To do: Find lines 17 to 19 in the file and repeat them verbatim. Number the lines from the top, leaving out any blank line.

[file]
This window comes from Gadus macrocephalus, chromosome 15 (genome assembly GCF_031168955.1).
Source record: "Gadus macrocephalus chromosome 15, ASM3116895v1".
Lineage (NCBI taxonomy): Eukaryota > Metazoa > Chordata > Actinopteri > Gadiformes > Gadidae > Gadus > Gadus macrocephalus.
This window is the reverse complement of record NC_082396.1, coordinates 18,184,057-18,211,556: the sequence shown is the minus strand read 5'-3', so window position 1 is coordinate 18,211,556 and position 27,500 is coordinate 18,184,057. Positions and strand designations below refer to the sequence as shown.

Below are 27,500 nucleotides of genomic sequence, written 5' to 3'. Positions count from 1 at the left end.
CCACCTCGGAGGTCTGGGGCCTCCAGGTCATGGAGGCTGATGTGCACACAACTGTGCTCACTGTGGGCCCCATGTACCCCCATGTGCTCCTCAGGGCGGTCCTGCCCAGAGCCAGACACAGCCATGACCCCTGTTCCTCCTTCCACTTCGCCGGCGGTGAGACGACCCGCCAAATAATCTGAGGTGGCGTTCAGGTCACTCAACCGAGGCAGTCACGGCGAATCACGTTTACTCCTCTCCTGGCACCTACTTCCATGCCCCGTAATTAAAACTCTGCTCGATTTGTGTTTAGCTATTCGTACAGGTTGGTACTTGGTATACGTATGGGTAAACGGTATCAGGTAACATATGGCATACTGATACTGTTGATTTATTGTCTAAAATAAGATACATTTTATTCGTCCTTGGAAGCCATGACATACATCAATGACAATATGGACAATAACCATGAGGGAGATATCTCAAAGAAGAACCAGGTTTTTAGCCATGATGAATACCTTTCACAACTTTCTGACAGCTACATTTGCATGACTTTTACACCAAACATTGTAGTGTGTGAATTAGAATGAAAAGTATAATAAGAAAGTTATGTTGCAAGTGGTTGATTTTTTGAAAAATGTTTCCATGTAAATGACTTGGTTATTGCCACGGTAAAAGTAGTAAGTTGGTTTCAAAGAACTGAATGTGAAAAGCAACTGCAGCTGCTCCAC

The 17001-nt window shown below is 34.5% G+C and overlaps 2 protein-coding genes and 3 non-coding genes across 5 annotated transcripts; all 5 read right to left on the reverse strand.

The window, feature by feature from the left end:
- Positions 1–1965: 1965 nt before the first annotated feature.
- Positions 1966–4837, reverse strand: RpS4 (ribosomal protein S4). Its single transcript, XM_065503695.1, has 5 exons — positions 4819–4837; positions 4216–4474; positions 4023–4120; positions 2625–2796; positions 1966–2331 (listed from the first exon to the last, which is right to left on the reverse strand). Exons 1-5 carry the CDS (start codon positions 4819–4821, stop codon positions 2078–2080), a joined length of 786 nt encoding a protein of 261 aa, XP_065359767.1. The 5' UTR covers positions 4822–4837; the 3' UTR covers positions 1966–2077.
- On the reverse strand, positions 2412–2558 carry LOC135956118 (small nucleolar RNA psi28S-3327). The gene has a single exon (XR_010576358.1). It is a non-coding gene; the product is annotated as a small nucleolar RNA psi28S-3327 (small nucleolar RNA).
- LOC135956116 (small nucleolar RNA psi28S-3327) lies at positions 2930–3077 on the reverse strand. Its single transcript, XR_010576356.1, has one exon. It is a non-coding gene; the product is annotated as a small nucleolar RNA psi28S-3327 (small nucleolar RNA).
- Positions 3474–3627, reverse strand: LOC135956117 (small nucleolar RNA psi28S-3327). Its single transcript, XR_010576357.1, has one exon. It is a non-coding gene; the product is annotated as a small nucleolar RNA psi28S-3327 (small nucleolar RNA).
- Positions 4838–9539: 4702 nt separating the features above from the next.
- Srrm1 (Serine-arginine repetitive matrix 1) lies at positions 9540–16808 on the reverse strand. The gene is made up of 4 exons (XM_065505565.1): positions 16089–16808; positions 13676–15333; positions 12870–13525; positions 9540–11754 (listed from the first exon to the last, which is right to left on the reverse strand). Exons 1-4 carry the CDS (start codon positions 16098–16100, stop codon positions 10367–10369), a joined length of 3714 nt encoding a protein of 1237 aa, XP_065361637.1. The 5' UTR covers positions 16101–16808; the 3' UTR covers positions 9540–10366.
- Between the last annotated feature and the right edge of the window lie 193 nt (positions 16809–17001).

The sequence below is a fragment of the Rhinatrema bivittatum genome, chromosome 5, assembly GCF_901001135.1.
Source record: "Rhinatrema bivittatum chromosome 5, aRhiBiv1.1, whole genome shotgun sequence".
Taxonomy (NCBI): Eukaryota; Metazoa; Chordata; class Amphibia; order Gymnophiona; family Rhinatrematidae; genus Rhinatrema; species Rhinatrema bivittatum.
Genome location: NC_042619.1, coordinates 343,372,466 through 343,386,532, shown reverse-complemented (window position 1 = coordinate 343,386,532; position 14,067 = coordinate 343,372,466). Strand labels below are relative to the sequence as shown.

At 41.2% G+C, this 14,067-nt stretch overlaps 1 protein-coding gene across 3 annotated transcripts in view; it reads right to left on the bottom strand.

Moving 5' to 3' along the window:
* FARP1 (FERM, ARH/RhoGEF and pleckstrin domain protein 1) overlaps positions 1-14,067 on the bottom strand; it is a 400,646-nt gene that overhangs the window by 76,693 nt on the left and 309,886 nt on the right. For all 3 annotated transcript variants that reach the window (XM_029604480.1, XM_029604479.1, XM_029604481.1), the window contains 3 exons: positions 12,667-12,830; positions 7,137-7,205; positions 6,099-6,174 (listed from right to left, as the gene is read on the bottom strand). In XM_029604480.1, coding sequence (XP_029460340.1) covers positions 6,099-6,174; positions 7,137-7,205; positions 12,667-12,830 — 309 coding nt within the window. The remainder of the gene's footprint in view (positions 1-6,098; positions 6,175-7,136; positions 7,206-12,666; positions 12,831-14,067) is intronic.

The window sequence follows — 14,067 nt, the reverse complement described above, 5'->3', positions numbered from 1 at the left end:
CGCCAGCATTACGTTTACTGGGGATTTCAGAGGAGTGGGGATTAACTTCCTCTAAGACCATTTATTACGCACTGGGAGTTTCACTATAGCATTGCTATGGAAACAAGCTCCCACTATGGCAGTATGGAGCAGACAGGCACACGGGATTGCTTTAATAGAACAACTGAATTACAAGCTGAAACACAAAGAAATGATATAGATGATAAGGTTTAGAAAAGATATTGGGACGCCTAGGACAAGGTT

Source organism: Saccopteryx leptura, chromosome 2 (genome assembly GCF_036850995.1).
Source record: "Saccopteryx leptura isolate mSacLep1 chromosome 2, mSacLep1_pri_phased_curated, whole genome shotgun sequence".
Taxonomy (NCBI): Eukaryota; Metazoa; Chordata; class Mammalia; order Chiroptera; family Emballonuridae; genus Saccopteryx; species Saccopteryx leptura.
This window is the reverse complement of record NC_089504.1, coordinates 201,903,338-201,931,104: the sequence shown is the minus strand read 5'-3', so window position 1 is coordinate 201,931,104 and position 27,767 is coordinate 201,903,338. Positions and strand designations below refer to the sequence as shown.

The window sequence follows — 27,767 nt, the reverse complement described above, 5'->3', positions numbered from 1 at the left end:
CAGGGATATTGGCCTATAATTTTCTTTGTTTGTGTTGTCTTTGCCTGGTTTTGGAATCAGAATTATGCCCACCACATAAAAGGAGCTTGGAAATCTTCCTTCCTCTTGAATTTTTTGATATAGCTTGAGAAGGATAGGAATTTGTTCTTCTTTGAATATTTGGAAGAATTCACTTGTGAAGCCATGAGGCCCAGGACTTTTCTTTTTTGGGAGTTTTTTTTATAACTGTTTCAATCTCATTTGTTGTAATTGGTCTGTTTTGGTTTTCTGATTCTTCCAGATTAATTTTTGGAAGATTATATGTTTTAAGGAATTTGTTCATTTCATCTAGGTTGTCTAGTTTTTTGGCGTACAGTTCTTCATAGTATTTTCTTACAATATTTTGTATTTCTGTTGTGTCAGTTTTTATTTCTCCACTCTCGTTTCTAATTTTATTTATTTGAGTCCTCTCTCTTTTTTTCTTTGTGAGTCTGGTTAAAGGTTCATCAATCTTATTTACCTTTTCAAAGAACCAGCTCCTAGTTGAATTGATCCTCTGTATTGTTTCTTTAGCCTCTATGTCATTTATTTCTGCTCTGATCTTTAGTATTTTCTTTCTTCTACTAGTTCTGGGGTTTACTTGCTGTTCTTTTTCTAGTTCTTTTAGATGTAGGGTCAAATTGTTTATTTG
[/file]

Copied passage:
The sequence below is a fragment of the Rhinatrema bivittatum genome, chromosome 5, assembly GCF_901001135.1.
Source record: "Rhinatrema bivittatum chromosome 5, aRhiBiv1.1, whole genome shotgun sequence".
Taxonomy (NCBI): Eukaryota; Metazoa; Chordata; class Amphibia; order Gymnophiona; family Rhinatrematidae; genus Rhinatrema; species Rhinatrema bivittatum.